Veterinarian-written / veterinarian-approved articles for your dog.

Crotch Sniffing


Your dog’s enthusiasm for sniffing crotches can be both irritating and embarrassing, especially when the object of his attention is a guest. It helps to know that, like barking and wagging his tail, sniffing is one of the most common natural behaviors for dogs. It is both a greeting and a means of gathering information.

Why Do Dogs Sniff Crotches?

Dogs have a keenly developed sense of smell—with approximately 220 million sensors in their noses as compared to only 5 million in humans—and are capable of detecting scents unnoticeable to humans. The sense of smell is a vital way of obtaining information for canines.

The main reason dogs sniff the rear area of other dogs is because dog’s anal glands emit scents that provide clues about them—including health, gender, and mood. Also, greeting another animal face-to-face could be dangerous if the other animal is hostile.

The genital area in humans also possesses a large number of scent glands. So while it may seem that your dog is sniffing around in a private area for a little too much information, this is simply his natural way of getting to know someone unfamiliar.

How to Stop Canine Crotch-Sniffing

Fortunately, there is a way to keep your dog from poking his nose where it doesn’t belong while still allowing him access to information he needs to feel comfortable. The method is simple:

  • Make sure your dog has learned the “sit” and “stay” commands, which are commands that he should learn at some point early in life during the critical stages of development.
  • Having taught these commands, you can start teaching your dog the “no sniffing” rule, at least as far as house guests are concerned. When guests arrive, have your dog present and on his leash.
  • If your dog tries to move towards them to begin sniffing, use the “sit” and “stay” commands. He does not need to be at crotch level in order to smell your guests.
  • Be sure to reward your dog for his obedience. This means having plenty of treats on hand so you are prepared for any time a guest might arrive.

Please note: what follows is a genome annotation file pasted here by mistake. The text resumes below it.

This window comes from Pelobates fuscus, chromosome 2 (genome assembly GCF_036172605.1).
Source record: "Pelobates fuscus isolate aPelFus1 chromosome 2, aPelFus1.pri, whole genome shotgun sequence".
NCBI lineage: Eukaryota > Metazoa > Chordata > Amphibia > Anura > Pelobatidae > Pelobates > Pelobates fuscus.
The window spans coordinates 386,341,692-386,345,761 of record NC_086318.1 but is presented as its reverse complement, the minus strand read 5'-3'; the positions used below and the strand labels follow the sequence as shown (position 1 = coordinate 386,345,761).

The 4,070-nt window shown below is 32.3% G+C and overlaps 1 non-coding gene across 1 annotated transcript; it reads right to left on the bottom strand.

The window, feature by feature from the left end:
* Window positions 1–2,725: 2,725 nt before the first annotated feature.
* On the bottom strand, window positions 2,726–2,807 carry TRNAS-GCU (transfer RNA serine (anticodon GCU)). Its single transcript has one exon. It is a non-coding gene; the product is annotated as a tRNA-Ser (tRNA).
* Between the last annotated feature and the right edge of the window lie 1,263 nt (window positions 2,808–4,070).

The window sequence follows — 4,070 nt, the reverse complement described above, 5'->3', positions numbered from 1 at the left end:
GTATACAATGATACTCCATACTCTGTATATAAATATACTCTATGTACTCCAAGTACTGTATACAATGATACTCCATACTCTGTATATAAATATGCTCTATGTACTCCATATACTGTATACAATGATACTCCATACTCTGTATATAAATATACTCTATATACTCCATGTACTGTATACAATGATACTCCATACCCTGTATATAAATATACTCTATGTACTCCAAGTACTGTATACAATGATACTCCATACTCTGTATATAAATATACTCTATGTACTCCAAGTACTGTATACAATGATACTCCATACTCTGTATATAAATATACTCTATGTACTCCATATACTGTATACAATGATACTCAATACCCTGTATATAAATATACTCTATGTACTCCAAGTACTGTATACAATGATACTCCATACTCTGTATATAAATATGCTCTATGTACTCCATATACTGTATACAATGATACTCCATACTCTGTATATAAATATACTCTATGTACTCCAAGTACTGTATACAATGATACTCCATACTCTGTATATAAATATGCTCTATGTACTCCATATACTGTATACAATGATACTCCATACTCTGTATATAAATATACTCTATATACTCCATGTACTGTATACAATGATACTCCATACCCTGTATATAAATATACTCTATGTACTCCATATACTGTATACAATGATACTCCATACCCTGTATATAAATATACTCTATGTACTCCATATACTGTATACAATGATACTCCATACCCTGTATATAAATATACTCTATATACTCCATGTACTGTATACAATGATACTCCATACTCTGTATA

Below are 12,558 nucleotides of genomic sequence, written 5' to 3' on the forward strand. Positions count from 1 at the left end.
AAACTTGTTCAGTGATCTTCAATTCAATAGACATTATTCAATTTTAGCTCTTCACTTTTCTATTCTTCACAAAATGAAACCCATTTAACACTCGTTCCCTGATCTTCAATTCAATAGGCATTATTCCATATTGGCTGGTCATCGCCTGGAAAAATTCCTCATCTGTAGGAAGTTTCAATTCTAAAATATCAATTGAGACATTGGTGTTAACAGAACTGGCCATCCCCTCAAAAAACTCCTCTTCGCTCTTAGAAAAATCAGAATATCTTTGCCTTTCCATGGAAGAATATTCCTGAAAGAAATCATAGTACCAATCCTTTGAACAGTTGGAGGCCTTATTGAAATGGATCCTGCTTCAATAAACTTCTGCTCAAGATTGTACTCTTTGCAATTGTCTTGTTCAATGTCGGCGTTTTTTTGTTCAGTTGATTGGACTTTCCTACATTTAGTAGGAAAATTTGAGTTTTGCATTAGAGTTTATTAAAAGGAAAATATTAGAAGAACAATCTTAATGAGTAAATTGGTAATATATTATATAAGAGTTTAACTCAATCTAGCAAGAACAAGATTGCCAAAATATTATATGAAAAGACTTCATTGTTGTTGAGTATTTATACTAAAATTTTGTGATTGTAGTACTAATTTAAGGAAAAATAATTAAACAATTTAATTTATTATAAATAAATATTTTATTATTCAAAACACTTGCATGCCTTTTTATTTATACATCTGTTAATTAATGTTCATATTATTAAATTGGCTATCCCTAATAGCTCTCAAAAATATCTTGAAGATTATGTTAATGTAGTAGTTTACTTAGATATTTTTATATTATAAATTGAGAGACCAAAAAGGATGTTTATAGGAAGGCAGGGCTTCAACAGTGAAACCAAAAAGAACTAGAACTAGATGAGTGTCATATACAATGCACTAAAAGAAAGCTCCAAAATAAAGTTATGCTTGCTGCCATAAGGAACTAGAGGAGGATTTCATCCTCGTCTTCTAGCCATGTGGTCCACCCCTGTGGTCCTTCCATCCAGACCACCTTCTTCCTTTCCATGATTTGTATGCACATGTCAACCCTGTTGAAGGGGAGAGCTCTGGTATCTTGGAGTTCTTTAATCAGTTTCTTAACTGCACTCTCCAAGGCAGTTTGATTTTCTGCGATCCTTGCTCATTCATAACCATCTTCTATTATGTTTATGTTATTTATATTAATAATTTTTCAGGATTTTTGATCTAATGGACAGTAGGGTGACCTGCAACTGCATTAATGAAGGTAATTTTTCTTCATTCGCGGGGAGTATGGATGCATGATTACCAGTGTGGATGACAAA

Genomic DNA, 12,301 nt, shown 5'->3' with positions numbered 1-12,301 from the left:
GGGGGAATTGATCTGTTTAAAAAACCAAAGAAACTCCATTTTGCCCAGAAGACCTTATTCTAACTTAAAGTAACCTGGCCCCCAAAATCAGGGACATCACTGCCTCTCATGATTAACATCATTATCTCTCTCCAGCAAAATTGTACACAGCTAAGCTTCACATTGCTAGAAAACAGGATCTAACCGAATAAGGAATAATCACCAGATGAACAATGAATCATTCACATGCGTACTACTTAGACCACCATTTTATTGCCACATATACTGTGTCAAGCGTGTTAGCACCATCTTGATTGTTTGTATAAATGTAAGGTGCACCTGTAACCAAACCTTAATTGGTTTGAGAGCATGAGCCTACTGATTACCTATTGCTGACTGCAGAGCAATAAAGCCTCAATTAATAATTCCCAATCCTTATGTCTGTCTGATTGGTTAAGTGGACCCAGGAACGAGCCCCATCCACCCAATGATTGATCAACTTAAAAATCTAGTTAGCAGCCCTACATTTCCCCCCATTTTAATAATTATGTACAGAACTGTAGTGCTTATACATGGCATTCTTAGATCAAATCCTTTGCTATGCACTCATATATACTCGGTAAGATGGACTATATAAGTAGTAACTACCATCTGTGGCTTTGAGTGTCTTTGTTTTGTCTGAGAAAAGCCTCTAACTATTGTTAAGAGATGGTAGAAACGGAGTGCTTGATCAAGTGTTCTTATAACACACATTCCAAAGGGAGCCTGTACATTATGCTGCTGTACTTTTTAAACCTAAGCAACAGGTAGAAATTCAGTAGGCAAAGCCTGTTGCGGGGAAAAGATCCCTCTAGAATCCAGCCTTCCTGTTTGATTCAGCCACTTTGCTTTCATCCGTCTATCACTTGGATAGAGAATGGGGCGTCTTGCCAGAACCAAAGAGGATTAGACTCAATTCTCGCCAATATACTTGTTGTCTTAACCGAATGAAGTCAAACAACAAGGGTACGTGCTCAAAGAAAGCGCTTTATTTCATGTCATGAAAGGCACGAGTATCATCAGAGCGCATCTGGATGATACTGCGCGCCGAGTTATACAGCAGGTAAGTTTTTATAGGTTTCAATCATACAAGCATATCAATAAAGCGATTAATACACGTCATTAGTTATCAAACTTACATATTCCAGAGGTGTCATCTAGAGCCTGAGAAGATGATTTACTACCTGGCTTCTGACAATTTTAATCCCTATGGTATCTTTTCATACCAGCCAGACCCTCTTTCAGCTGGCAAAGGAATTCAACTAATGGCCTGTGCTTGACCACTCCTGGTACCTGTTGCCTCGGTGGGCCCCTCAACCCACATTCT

• Repetition in training is the key to success, so be sure to implement this method consistently until your dog develops the habit of sitting instead of crotch sniffing whenever someone arrives.

Sniffing does not mean that your dog is a bad dog, so don’t punish him if he insists on getting a whiff. He will learn better if you reward the behavior you want—obeying your sit/stay command—than if you punish his instinctive behavior. If it is necessary at times to put your dog in a crate or a closed-off area while guests are present, do so in a way that does not give the dog the idea that he is being punished, or being sent to a bad place. Use a normal, soothing tone of voice.

You May Also Like These Articles:

You Have E-Mail; Your Dog Has P-Mail

Dogs Don't Trust Angry People

Gazing into Your Dog's Eyes Releases Love Hormone

How to Manage Your Dog's Over-The-Top Greetings

Is My Dog Normal? 15 Dog Behaviors Explained - Slideshow

The Benefits of Walking Your Dog

Petting vs. Praise: Which Does a Dog Like Best?

How to Stop Your Dog from Jumping on People

Disclaimer: This website is not intended to replace professional consultation, diagnosis, or treatment by a licensed veterinarian. If you require any veterinary related advice, contact your veterinarian promptly. Information at is exclusively of a general reference nature. Do not disregard veterinary advice or delay treatment as a result of accessing information at this site. Just Answer is an external service not affiliated with

Notice: Ask-a-Vet is an affiliated service for those who wish to speak with a veterinary professional about their pet's specific condition. Initially, a bot will ask questions to determine the general nature of your concern. Then, you will be transferred to a human. There is a charge for the service if you choose to connect to a veterinarian. Ask-a-Vet is not manned by the staff or owners of, and the advice given should not delay or replace a visit to your veterinarian.